Saturday, March 16, 2024

Q&A with Stuart A. Reid


Photo by Mark Jaworski



Stuart A. Reid is the author of the new book The Lumumba Plot: The Secret History of the CIA and a Cold War Assassination. He is an executive editor of Foreign Affairs, and he lives in New Jersey.


Q: What inspired you to write The Lumumba Plot?


A: It all began in 2014, when I had the chance to travel to the Democratic Republic of the Congo for a magazine article I was working on. I was immediately taken with the place and started reading up on its history.


The more I read, the more I realized there was a great untold story here about the country’s traumatic birth. The Congo crisis was front-page news in the West in 1960 and 1961, only to be largely forgotten afterwards. And the United States played a massive role in it.


Q: The writer Adam Hochschild said of the book, “This is the book we’ve needed for years: a thorough, judicious, eloquent account of one of the twentieth century’s pivotal moments. Patrice Lumumba’s murder was a tragedy not just for his young and troubled country but also for the way it stimulated Washington’s illusion that America could rearrange the world to its liking.” What do you think of that assessment?


A: I am flattered by Adam’s assessment of my book—his King Leopold’s Ghost is a must-read—and think he’s right on about the significance of Lumumba’s murder.


Q: What do you see as Patrice Lumumba’s legacy today, and what would you say are some of the most common perceptions and misconceptions about him?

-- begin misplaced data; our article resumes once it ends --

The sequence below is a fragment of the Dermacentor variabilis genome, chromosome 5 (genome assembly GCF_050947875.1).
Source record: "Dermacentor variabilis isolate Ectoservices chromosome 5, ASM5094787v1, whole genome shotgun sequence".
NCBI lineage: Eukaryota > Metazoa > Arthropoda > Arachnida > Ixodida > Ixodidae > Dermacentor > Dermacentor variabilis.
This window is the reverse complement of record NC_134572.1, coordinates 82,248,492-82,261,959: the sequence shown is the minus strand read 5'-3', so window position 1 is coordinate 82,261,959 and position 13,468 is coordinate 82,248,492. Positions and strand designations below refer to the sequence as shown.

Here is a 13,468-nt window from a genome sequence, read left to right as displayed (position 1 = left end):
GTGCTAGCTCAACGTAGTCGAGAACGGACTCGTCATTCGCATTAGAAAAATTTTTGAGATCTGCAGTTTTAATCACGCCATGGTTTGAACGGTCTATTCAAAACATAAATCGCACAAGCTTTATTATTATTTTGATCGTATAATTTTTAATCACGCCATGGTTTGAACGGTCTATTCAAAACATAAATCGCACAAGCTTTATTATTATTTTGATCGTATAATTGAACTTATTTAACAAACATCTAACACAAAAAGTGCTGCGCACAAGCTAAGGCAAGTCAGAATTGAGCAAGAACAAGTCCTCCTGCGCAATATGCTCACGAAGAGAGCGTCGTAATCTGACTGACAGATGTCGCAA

A: Lumumba is rightly seen as a nationalist hero who carried the aspirations of his people and led his country to independence. He was intelligent and charismatic.


One fundamental misconception, especially at the time, was that he was Soviet-friendly or communist-curious. Not only was it inaccurate to describe Lumumba that way; it was in fact more accurate to call him pro-American.


He entrusted his country’s economic future to an American entrepreneur, signing a $2 billion contract handing over all the Congo’s mineral and hydroelectric resources. At one point, Lumumba even called on American troops to intervene in the Congo—hardly the words of a man beholden to Moscow!


The modern-day version of this myth is that Lumumba was a committed leftist. He was fiercely anticolonial, to be sure, but his domestic program was rather centrist. He explicitly rejected the nationalization of private industry, for example.


Q: How would you compare the dynamic between the U.S. and USSR during the Congo crisis to the relationship today between the U.S. and Russia?


A: Obviously there is a great deal of talk today about a “new cold war.” All analogies are imperfect, and there are many differences between the United States’ rivalry with the Soviet Union yesterday and its rivalry with Russia (and China) today.


But there are also many similarities—the mutual mistrust, the authoritarianism of the other side, and the supposed interest in what is now called “the developing world” and what was then called “the Third World.”


Today, as before, there is a risk that the United States imagines its rival to be more omnipresent and omnipotent than it really is.


Q: What are you working on now?


A: I’m still basking in the glow of having published a book that took me years to write—though I’m very much open to ideas for another book.


Q: Anything else we should know?


A: Here, if I may, I would like to mention the groundbreaking book on the same topic, The Congo Cables, which was written by your mother, Madeleine Kalb.


More than 40 years later, it holds up remarkably well and was a valuable source for me. Many of the key documents from this episode were declassified at her behest. I’m sure scholars will still be citing it 40 years from now.


--Interview with Deborah Kalb

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